Just what is privacy? It is useful to consider privacy as a kind of personal thing or interest, among many others, that some people like to have lots of. “Privacy is the interest that individuals have in sustaining ‘personal space’, free from interference by other people and organizations” “It is the desire by each of us for physical space where we can be free of interruption, intrusion, embarrassment, or accountability and the attempt to control the time and manner of disclosure of personal information about ourselves”.
Privacy Defined with three Dimensions
Privacy is defined as, “A multi-faceted term that can be summed up simply as “the right to be left alone”. My research and personal experience has shown that privacy is not just a single interest and has multiple dimensions which were explored to a deeper level by Roger Clark. These dimensions include:
“Privacy of the person, sometimes referred to as ‘bodily privacy’. This is concerned with the integrity of the individual’s body. Issues include compulsory immunization, blood transfusion without consent, and compulsory sterilization.
Privacy of personal behaviour, relates to all aspects of behaviour, but especially to sensitive matters, such as sexual preferences and habits, political activities, and religious practices, both in private and in public places.
Privacy of personal communications, where individuals claim an interest in being able to communicate among themselves, using various media, without routine monitoring of their communications by other persons or organizations, sometimes referred to as ‘Interception privacy’.
Privacy of personal data, where individuals claim that data about themselves should not be automatically available to other individuals and organizations, and that, even where data is possessed by another party, the individuals must be able to exercise a substantial degree of control over that data and its use, sometimes referred to as ‘data privacy’ and ‘information privacy’.”
Privacy Today and Throughout History
Today, and since the 1980s, a close alignment has occurred between computing and communications and it has subsequently become the public’s primary focus. The term ‘information privacy’ is now often referred to as the combination of communications privacy and data privacy.
Throughout history, pursuing privacy has looked different. “In the first wave of history, Americans seemed to pursue physical privacy; in the second half- after the Civil War- Americans seemed in pursuit of information privacy”. Cameras, telephone and high-speed publishing sparked an interest in personal privacy; then came the development of computers and 20 years later, personal computers in a variety of private and public spaces around the world with connectivity to the World Wide Web, which brought renewed interest to the subject of privacy. Citizens’ concerns regarding large organizations and government throughout the years has not been so much about technology advancements, but more about the shifting balance that has seen the government knowing more about us and our personal lives than we know about our government. “A free and democratic society requires respect for the autonomy of individuals, and limits on the power of both state and private organizations to intrude on that autonomy…Privacy is a key value which underpins human dignity and other key values such as freedom of association and freedom of speech…Privacy is a basic human right and the reasonable expectation of every person”.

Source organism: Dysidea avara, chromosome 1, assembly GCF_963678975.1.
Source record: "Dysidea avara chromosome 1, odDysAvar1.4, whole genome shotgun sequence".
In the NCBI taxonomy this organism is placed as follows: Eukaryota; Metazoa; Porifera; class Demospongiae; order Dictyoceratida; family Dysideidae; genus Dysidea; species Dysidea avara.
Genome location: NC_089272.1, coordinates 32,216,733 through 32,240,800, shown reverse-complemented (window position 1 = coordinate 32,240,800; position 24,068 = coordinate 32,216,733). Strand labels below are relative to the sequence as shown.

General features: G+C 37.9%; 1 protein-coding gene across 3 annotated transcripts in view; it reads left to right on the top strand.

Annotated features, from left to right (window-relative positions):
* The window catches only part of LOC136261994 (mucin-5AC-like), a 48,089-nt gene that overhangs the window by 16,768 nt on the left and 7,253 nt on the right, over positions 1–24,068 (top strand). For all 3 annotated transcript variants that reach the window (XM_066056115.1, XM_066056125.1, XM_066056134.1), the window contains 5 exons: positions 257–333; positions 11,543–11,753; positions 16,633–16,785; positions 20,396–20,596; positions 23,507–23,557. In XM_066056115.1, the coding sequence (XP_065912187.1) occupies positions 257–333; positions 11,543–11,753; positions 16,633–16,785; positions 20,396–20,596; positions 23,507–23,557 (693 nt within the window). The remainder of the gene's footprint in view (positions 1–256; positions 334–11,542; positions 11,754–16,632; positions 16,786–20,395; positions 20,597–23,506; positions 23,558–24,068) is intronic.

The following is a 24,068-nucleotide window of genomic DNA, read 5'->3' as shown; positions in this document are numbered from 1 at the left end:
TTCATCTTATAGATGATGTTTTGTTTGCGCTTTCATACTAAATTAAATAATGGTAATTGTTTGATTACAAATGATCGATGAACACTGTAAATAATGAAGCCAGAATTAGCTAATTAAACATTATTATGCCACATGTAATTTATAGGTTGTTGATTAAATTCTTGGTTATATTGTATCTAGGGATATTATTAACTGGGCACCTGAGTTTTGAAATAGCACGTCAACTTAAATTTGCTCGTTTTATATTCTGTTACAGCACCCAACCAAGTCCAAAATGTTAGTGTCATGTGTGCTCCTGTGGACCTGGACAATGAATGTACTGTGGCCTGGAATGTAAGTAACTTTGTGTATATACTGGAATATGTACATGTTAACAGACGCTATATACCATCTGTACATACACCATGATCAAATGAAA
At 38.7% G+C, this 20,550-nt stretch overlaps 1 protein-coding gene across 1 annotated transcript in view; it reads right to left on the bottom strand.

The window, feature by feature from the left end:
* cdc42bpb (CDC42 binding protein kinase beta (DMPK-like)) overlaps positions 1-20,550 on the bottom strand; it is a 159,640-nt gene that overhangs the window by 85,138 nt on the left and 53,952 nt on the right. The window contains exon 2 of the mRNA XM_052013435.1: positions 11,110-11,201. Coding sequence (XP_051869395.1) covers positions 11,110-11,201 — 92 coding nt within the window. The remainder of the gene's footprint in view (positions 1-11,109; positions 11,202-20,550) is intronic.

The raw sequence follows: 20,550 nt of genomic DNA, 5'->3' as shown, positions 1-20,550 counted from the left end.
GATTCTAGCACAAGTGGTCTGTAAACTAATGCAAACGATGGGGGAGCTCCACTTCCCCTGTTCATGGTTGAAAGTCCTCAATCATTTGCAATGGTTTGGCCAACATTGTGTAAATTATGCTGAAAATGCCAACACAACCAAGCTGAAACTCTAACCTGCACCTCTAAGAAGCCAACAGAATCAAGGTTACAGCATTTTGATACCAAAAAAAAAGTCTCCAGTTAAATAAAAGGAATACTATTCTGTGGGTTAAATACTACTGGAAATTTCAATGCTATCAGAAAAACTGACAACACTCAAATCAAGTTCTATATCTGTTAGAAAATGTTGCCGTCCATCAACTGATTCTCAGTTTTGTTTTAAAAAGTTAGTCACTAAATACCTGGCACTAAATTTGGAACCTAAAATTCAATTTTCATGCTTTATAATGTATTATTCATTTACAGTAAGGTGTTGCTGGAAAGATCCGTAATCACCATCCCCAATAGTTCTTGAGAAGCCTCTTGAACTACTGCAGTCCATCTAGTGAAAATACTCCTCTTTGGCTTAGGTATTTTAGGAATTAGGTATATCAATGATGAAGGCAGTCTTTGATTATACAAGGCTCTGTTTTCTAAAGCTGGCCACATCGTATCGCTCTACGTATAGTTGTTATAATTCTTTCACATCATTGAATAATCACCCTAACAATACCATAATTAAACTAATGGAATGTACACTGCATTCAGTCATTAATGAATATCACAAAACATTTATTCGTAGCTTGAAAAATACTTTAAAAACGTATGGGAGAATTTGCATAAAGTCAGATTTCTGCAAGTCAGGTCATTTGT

Overview of Canadian Legislation
An overview of privacy legislation in Canada shows commitment, by way of the number of laws in Canada that relate to privacy rights, with various government organizations and agencies responsible for overseeing legal compliance. Canada’s two federal privacy laws are the Privacy Act (PA) and the Personal Information Protection and Electronic Documents Act (PIPEDA). The PA covers the personal information-handling practices of federal government departments and agencies while the PIPEDA covers the federal private-sector privacy law. The office of the Privacy Commissioner of Canada oversees compliance with both the PA and PIPEDA. “Every province and territory has its own public-sector legislation and the relevant provincial act that applies to provincial government agencies, not the PA”. Where I reside, in Alberta, the public sector legislation is the Freedom of Information and Protection of Privacy Act (FOIP), the private sector has substantially similar legislation to PIPEDA, the Personal Information Protection Act (PIPA) allowing it to apply instead.
Other provinces such as British Columbia and Quebec also have private sector legislation. Ontario, New Brunswick and Newfoundland and Labrador have privacy legislation which applies to health information that has been declared substantially similar to PIPEDA with respect to health information custodians. Alberta has separate legislation to protect Albertans’ Personal Health Information, the Health Information Act (HIA). It is the responsibility of the Information and Privacy Commissioner of Alberta to perform the legislative and regulatory responsibilities set out in Alberta’s three access and privacy laws, FOIP, PIPA and HIA.
U of A: EXIAPP8173:Privacy in a Liberal Democracy, Module 1, Fall 2018, Page6 of 24
U of A: EXIAPP8173:Privacy in a Liberal Democracy, Module 1, Fall 2018, Page 24 of 24, Define, ‘Privacy’
U of A: EXIAPP8173:Privacy in a Liberal Democracy, Module 1, Fall 2018, Page 18 of 24
https://www.oipc.ab.ca/about-us/annual-reports-business-plans.aspx (2017-2018 Annual Report)